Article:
Not a Spy – Challenges and Observations for Visual Sociology during the Umbrella Revolution

Monday, 11 July 2016
Location: Hörsaal 13 (Juridicum)
Distributed Paper
Daniel GARRETT, City University of Hong Kong, Hong Kong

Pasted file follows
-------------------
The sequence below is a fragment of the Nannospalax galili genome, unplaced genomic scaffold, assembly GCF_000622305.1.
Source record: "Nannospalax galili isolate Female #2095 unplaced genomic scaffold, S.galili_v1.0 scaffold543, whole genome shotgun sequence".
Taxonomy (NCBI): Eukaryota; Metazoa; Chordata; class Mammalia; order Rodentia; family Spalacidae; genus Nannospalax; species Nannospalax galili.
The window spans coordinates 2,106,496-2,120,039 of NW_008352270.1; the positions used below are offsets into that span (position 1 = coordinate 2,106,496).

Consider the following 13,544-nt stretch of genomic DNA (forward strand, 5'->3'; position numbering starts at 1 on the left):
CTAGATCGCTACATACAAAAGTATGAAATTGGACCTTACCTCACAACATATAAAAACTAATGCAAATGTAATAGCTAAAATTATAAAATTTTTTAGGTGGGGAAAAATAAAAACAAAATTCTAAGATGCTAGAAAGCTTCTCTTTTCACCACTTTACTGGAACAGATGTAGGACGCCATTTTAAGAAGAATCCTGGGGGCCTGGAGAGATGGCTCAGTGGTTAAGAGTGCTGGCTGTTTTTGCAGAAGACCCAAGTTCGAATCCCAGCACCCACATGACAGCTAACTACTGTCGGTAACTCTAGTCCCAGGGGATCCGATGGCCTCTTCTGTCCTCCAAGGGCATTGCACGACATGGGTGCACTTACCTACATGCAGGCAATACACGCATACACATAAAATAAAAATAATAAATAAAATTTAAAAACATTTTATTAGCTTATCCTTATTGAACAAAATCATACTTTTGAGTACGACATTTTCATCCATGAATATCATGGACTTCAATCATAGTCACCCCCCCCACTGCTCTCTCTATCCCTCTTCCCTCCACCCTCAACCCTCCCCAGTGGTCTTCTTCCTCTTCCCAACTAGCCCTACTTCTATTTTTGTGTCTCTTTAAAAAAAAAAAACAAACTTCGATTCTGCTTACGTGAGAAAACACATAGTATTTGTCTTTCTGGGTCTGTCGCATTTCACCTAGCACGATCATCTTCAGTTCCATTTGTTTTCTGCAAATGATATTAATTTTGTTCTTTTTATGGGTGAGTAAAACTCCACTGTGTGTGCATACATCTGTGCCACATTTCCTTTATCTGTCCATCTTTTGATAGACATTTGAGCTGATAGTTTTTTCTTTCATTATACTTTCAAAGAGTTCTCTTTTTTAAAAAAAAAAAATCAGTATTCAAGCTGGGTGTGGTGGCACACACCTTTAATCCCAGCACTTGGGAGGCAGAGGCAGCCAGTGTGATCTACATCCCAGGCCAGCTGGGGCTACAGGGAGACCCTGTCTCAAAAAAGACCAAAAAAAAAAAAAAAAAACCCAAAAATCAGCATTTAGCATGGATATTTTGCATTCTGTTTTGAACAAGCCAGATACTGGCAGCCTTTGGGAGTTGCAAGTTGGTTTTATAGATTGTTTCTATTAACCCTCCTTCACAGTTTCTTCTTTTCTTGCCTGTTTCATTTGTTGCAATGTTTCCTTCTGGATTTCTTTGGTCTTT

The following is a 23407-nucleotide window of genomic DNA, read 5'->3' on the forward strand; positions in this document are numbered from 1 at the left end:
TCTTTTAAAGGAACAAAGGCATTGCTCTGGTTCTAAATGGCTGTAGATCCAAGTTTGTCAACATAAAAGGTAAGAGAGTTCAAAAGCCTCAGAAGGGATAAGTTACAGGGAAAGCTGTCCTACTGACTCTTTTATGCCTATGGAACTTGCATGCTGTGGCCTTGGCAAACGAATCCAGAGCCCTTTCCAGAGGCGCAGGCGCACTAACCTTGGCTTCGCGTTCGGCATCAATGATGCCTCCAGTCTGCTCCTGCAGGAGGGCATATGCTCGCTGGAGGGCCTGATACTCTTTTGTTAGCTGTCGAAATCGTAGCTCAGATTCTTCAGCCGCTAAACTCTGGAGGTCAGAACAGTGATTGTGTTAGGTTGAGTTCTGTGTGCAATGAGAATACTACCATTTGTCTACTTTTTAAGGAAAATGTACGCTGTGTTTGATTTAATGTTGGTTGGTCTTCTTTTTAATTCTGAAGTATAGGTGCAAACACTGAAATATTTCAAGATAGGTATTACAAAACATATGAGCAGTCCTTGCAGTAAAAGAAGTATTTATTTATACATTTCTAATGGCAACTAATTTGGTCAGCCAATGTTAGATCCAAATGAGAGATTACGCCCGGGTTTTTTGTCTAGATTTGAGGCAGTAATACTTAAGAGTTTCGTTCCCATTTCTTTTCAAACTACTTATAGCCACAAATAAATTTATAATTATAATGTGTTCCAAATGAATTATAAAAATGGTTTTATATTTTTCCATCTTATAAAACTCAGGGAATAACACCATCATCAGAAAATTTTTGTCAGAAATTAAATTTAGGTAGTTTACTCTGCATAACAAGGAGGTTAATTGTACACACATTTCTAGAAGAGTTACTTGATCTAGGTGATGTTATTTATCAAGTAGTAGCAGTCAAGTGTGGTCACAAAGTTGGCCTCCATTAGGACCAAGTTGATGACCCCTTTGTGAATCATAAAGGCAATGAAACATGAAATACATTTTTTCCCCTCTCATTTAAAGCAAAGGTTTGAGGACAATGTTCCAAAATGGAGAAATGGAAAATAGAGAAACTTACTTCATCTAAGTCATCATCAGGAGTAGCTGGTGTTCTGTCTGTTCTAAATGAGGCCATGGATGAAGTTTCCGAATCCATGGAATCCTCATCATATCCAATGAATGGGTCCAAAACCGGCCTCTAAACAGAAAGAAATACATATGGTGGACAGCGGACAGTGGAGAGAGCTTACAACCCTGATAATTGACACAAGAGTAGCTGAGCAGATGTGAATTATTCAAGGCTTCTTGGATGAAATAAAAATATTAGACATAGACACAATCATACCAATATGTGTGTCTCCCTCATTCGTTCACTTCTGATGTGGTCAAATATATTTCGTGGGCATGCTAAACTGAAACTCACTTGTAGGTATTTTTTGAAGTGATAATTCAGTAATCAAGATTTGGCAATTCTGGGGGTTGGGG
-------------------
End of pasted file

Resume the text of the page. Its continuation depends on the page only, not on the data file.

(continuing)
As a competitive authoritarian political system on Socialist China’s periphery, adversarial politicization of the Hong Kong Special Administrative Region (HKSAR) - a deeply divided society resembling an intractable conflict – has significantly increased over the last five years in response to overwhelming One Country domination by the Chinese Communist Party and its patriotic oligarchs administering the city.  Symptomatic of rising subaltern resistance to hegemonic cultural, economic, and political oppression and continuing denials by Beijing of promised democratic rights for Hong Kong, the Umbrella Revolution of 2014 emerged following regime attempts to violently suppress a peaceful civil disobedience movement, Occupy Central with Love and Peace, that, in turn, led to a 79-day occupation of multiple sites across the city.  Albeit largely peaceful, additional episodes of regime-on-protester violence using local police, pro-regime vigilantes and organized crime vividly punctuated an otherwise symbolic contentious performance by Hongkongers whose figurative resistance campaign persisted well into 2015 despite regime clearance of occupation sites in late-2014.  Saliently, ringing the Umbrella Revolution and its predecessor civil disobedience movement was a broad hegemonic narrative of Western-led democratic color revolution, regime change, and foreign force intrigues behind the collective actions.  Notably, the author, apparently as a consequence of his participant observation and visual sociology research on China-Hong Kong relations under the rubric of moral panics, was falsely accused of orchestrating the uprising; ironically becoming a folk devil of hegemonic moral panic himself.  This paper discusses challenges, methodologies, and observations of the author, an American PhD candidate and former career national security professional, in conducting and depicting visual ethnographic research collected through off- and online field sites in the  HKSAR during and following the Umbrella Revolution.  The researcher is similarly situated in local post-Umbrella changes in protest culture and the political policing of pro-democracy visuality and counter-hegemonic visual resistance.